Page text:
4. Simmer this vegetable stock for 20 minutes, then strain off the vegetables. Return the liquid to the heat, whisking in the remaining butter until smooth and emulsified
  5. To cook your pasta, bring 5 litres of water to the boil in a large pan and add the salt. Separate the pasta as you drop it in and leave to cook for about 4–5 minutes. Strain off the pasta and add a little olive oil to stop it from sticking together
  6. Add a little vegetable oil to a hot sauté pan and add the red onion and spring onion. Once golden brown, add pine nuts and sliced chili. When pine nuts have begun to colour, deglaze pan with 50g of your vegetable emulsion
  7. Squeeze in juice of half a lemon and bring to boil. Add 1 1/2 tablespoons of red pesto with the crème fraîche and mix thoroughly. While sauce is coming back to boil, drop the linguini into a pan of boiling water to heat up
  8. Once sauce thickens, add parsley along with drained hot pasta. Toss in pan to ensure pasta is well coated
  9. Using tongs, twist pasta to give it shape and place in a bowl. Sprinkle the white crab meat over the top along with the cherry tomatoes and rocket, then finish with a final splash of olive oil and lemon juice

This pasta recipe is a wonderful source of slow release energy carbohydrate suitable for long paddling stints across open water.


Octane offers gastro wilderness expeditions and, employing Octane’s Eight* methods of sourcing wild food for the pot, we eat the world’s best food, ocean fresh**.

*Octane’s Eight is our philosophy. We believe our travelling guests, being closest to the world’s wildest fresh foods, might quite like to eat the world’s wildest fresh foods.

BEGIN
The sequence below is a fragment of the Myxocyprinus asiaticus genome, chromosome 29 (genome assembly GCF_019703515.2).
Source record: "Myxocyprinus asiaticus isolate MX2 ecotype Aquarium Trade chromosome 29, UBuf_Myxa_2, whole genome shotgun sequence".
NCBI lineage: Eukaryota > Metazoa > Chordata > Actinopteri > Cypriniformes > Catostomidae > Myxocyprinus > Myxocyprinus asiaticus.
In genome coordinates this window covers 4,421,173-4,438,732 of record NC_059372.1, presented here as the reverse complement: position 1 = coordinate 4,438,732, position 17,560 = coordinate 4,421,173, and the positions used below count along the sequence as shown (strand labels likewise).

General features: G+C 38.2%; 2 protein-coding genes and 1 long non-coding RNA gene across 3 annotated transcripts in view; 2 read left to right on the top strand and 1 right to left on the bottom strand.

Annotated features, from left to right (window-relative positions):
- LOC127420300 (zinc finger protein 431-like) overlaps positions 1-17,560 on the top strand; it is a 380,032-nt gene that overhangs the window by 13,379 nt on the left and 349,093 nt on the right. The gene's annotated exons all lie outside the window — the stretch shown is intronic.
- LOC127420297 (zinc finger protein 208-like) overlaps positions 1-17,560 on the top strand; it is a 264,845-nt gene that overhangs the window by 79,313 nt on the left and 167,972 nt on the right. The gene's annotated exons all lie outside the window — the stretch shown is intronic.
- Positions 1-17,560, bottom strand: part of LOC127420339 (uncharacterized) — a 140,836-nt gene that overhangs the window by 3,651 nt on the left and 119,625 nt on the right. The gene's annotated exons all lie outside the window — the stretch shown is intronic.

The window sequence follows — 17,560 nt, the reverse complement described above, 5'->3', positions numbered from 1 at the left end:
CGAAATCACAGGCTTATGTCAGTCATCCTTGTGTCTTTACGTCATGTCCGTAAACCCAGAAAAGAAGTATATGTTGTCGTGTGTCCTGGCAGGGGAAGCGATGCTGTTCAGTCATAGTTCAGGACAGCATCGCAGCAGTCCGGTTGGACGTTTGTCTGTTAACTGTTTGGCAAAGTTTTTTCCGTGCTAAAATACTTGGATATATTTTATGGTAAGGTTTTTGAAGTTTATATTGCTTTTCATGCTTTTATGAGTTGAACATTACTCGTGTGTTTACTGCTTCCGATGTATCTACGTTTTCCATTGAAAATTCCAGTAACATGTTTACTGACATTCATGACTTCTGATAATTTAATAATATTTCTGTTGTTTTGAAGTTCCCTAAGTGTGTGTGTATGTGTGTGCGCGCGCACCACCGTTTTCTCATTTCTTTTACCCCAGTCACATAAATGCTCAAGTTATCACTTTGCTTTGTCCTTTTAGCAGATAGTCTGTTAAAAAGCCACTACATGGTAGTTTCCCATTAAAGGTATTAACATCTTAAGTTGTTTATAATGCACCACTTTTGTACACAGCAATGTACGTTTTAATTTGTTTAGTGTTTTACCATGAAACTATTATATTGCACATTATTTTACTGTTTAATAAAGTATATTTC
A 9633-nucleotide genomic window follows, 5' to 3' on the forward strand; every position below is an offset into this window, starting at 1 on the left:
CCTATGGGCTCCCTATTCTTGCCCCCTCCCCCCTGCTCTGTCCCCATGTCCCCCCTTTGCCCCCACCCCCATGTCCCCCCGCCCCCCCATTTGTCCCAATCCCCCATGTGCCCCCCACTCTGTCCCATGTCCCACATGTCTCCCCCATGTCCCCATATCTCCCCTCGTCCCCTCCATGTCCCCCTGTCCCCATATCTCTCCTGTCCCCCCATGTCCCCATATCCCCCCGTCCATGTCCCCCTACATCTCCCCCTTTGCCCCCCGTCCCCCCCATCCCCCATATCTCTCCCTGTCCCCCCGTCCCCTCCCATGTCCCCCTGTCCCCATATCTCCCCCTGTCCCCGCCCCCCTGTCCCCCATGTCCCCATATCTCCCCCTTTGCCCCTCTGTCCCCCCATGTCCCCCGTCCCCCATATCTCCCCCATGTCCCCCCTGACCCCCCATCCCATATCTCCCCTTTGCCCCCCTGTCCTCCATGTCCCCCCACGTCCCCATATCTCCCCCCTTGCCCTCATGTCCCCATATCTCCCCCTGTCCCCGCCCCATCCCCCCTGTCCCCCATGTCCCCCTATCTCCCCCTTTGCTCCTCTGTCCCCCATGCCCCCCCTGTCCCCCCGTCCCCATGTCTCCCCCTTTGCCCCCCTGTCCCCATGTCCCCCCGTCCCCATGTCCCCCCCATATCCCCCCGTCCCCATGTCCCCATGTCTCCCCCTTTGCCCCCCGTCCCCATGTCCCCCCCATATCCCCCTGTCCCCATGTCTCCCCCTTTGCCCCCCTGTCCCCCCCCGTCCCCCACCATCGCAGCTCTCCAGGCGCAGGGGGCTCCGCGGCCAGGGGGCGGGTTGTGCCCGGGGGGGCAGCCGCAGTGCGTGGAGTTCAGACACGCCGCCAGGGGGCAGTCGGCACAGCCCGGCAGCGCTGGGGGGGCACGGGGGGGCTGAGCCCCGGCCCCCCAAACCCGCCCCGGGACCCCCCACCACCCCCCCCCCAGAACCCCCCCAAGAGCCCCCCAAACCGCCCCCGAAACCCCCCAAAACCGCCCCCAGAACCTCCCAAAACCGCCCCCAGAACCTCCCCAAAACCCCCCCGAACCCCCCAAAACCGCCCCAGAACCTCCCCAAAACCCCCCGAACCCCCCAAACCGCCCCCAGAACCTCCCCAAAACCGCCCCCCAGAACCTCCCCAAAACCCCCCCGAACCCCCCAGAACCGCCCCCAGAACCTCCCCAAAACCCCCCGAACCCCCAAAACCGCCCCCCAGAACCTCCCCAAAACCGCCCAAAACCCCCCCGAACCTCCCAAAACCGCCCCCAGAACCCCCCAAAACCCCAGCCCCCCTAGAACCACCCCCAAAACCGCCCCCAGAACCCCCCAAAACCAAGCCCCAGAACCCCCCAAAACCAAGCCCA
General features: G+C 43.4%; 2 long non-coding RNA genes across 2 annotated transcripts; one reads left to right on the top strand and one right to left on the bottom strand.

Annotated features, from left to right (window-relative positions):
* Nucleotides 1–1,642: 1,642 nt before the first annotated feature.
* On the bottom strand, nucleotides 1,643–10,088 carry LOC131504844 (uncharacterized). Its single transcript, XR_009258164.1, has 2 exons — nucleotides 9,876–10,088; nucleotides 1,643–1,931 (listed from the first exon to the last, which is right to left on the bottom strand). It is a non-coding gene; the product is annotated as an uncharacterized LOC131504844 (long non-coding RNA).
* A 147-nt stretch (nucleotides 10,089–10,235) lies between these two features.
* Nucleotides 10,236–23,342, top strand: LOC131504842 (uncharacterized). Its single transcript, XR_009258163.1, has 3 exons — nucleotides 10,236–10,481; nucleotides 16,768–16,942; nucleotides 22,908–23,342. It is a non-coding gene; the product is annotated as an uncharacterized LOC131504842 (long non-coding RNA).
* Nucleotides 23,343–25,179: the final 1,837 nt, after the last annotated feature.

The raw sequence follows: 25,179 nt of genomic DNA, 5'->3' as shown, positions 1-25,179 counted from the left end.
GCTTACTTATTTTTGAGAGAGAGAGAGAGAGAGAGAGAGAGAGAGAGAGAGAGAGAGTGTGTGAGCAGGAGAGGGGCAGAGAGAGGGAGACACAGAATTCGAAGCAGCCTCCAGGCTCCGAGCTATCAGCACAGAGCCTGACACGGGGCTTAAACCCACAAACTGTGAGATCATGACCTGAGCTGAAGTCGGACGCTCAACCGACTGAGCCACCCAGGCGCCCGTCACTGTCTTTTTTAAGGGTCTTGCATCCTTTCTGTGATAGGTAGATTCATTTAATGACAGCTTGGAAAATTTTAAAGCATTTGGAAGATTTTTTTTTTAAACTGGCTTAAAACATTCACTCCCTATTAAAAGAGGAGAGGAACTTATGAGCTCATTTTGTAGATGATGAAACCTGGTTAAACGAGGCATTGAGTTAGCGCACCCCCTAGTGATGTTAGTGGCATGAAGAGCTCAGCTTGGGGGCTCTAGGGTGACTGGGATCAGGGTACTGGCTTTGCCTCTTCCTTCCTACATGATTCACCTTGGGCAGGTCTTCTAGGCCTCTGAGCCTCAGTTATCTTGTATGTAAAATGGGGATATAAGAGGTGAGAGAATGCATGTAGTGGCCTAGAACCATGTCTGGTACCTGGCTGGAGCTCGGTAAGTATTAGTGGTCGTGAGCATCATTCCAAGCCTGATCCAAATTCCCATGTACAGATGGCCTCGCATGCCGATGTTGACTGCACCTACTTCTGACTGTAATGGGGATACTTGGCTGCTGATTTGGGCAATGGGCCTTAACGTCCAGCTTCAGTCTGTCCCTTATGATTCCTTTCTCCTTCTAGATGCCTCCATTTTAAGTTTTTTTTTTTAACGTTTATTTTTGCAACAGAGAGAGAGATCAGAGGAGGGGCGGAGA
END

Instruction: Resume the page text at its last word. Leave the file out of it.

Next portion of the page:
1. we line fish, 2. we lobster pot, 3. we spear fish, 4. we sea forage, 5. we land forage, 6. we stalk, 7. we seed the sea, 8. we seed the land. Why is it campers and ramblers feel obliged to consume biltong, baked beans and instant coffee?

**The term fresh fish is of course relative. On the high-street, at supermarkets and in city restaurants fresh fish really means days old so, when patiently waiting for your number to be called at the fish-counter, be ready to ask where your fish is from and how many days ago it was likely caught. Supermarkets invent terms to suit their needs and, as a discerning consumer, it really is your right to challenge nonsense. At Octane we have therefore made a new, differentiated and entirely transparent definition – Ocean fresh. Simply put, it means caught, prepared, cooked and eaten same-day.

See ocean fresh in practice with the post ‘Drive through calimari’ – ocean fresh calimari caught, cooked and served in under an hour

Wilderness Hebridean holiday heaven